Kimberly has been a keynote speaker, trainer, facilitator and panelist on diverse civil rights issues for the National Legal Aid and Defenders Association, California Teachers Association, Pacific Gas & Electric Company, Stanford Law School, the University of California, Berkeley, School of Law, and the Silicon Valley Community Foundation, among others. She has authored numerous articles and she is a San Francisco Bay Area native. Kimberly received her B.A., with Honors, from the University of California, Berkeley, and is a graduate of Stanford Law School.

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Legal Director

Oren Sellstrom is the Legal Director at the Lawyers’ Committee. During his tenure he has litigated numerous federal and state court cases seeking to promote racial and economic justice. He has worked extensively to open up government contracting opportunities for minority- and women-owned businesses, through litigation and policy advocacy. Oren argued the case of Associated General Contractors, San Diego Chapter v. Caltrans before the Ninth Circuit Court of Appeals, which resulted in a ruling that affirmed the California Department of Transportation’s outreach program to promote fairness and equity in its federal contracting. Other representative cases include Williams v. City of Antioch, a class action lawsuit that challenged the City of Antioch’s practice of harassing African-American Section 8 tenants, resulting in a settlement banning such practices and providing damages to the named class representatives; Kincaid v. City of Fresno, a class action lawsuit that challenged the City of Fresno’s policy of taking and immediately destroying homeless people’s property, resulting in a settlement enjoining the policy and providing damages to affected class members; and Pakeman v. American Honda Finance Company and Herra v. Toyota Motor Credit Corporation, class action lawsuits that successfully curbed discriminatory auto lending practices and provided damages to the class. Before coming to Lawyers’ Committee in 1997, Oren clerked for U.S. District Court Judge Marilyn Hall Patel of the Northern District of California and worked as a staff attorney at Legal Services of Northern California. Oren is a 1992 graduate of Harvard Law School.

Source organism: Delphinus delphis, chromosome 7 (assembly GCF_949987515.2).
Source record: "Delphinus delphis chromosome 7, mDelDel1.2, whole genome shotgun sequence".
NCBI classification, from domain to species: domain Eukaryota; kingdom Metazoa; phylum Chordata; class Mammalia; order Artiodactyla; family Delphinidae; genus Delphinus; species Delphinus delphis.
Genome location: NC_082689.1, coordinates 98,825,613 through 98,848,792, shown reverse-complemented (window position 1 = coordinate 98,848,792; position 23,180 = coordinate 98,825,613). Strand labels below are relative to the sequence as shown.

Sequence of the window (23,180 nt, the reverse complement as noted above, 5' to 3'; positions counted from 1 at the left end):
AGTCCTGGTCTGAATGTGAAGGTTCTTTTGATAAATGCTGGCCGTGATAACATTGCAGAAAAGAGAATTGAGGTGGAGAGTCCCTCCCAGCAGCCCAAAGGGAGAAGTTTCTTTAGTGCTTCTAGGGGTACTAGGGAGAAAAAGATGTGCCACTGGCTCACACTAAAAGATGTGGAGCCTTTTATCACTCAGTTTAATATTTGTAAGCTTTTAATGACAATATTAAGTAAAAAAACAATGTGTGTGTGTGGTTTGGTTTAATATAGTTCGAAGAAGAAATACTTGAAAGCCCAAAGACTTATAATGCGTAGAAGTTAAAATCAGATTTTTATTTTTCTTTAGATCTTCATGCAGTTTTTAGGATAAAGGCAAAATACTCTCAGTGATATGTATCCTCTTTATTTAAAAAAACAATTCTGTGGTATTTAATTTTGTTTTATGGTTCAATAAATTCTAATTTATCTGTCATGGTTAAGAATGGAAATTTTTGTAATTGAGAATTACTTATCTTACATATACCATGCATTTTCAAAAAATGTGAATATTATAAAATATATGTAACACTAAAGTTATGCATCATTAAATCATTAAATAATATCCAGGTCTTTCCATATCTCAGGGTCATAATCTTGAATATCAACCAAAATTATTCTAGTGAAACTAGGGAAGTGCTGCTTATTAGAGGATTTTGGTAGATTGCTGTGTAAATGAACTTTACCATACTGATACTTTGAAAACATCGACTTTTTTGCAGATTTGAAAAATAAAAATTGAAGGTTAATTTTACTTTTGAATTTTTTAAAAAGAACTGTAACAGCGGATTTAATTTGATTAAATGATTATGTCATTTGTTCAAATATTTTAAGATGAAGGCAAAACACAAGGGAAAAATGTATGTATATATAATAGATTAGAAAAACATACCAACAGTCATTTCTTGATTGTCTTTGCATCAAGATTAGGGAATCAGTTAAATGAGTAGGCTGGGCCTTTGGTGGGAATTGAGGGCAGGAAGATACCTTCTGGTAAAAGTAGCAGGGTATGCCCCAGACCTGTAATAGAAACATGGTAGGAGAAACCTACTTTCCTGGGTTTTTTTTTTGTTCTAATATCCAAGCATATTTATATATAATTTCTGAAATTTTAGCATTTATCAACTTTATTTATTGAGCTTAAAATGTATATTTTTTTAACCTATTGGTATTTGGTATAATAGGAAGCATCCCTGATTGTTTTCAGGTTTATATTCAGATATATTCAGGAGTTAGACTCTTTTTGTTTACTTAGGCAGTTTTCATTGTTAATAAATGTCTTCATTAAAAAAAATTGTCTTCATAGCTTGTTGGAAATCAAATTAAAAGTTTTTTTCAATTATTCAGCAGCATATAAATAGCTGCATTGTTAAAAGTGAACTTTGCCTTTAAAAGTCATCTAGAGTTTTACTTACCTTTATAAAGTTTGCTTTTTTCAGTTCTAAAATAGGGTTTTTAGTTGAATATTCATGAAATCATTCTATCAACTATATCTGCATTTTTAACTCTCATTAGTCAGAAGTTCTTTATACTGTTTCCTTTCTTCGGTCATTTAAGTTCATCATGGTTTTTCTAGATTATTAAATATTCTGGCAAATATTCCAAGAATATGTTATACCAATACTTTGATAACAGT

Candice Francis

Candice Francis

Communications Director